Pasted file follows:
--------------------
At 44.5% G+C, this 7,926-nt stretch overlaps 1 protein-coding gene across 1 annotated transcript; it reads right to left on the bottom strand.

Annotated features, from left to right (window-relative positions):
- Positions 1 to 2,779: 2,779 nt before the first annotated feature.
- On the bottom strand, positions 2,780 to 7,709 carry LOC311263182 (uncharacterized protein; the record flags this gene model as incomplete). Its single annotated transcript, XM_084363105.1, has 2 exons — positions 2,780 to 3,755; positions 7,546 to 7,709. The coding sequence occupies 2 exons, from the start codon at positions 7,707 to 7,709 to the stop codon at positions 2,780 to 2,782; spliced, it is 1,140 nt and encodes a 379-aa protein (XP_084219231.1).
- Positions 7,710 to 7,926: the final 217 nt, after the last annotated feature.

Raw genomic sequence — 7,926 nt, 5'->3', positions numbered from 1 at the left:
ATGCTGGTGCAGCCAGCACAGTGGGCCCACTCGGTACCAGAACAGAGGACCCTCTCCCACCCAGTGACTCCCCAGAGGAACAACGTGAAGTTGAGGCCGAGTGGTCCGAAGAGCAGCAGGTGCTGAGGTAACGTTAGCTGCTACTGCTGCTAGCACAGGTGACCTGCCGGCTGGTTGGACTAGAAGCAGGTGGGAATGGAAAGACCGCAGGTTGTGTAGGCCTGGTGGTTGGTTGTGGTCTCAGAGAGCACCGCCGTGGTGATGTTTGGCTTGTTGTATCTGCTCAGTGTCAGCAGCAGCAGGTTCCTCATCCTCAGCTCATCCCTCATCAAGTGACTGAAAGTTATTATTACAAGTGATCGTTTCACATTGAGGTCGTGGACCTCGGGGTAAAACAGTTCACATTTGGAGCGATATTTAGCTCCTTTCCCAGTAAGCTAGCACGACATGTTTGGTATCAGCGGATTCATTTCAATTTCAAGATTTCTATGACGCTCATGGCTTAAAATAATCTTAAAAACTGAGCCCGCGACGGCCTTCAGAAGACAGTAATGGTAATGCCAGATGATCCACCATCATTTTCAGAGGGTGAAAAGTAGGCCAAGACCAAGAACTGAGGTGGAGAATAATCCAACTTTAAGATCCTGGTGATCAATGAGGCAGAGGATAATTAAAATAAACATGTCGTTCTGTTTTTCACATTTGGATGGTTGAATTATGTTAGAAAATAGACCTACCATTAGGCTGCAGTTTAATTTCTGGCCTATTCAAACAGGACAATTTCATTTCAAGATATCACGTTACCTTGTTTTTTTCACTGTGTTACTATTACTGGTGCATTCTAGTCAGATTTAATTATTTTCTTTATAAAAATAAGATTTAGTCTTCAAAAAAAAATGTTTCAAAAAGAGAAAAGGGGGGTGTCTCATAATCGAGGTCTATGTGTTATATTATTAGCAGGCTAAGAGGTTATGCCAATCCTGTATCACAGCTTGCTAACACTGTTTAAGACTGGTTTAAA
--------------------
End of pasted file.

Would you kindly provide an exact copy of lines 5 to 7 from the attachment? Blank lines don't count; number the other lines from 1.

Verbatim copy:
- Positions 7,710 to 7,926: the final 217 nt, after the last annotated feature.

Raw genomic sequence — 7,926 nt, 5'->3', positions numbered from 1 at the left:
ATGCTGGTGCAGCCAGCACAGTGGGCCCACTCGGTACCAGAACAGAGGACCCTCTCCCACCCAGTGACTCCCCAGAGGAACAACGTGAAGTTGAGGCCGAGTGGTCCGAAGAGCAGCAGGTGCTGAGGTAACGTTAGCTGCTACTGCTGCTAGCACAGGTGACCTGCCGGCTGGTTGGACTAGAAGCAGGTGGGAATGGAAAGACCGCAGGTTGTGTAGGCCTGGTGGTTGGTTGTGGTCTCAGAGAGCACCGCCGTGGTGATGTTTGGCTTGTTGTATCTGCTCAGTGTCAGCAGCAGCAGGTTCCTCATCCTCAGCTCATCCCTCATCAAGTGACTGAAAGTTATTATTACAAGTGATCGTTTCACATTGAGGTCGTGGACCTCGGGGTAAAACAGTTCACATTTGGAGCGATATTTAGCTCCTTTCCCAGTAAGCTAGCACGACATGTTTGGTATCAGCGGATTCATTTCAATTTCAAGATTTCTATGACGCTCATGGCTTAAAATAATCTTAAAAACTGAGCCCGCGACGGCCTTCAGAAGACAGTAATGGTAATGCCAGATGATCCACCATCATTTTCAGAGGGTGAAAAGTAGGCCAAGACCAAGAACTGAGGTGGAGAATAATCCAACTTTAAGATCCTGGTGATCAATGAGGCAGAGGATAATTAAAATAAACATGTCGTTCTGTTTTTCACATTTGGATGGTTGAATTATGTTAGAAAATAGACCTACCATTAGGCTGCAGTTTAATTTCTGGCCTATTCAAACAGGACAATTTCATTTCAAGATATCACGTTACCTTGTTTTTTTCACTGTGTTACTATTACTGGTGCATTCTAGTCAGATTTAATTATTTTCTTTATAAAAATAAGATTTAGTCTTCAAAAAAAAATGTTTCAAAAAGAGAAAAGGGGGGTGTCTCATAATCGAGGTCTATGTGTTATATTATTAGCAGGCTAAGAGGTTATGCCAATCCTGTATCACAGCTTGCTAACACTGTTTAAGACTGGTTTAAA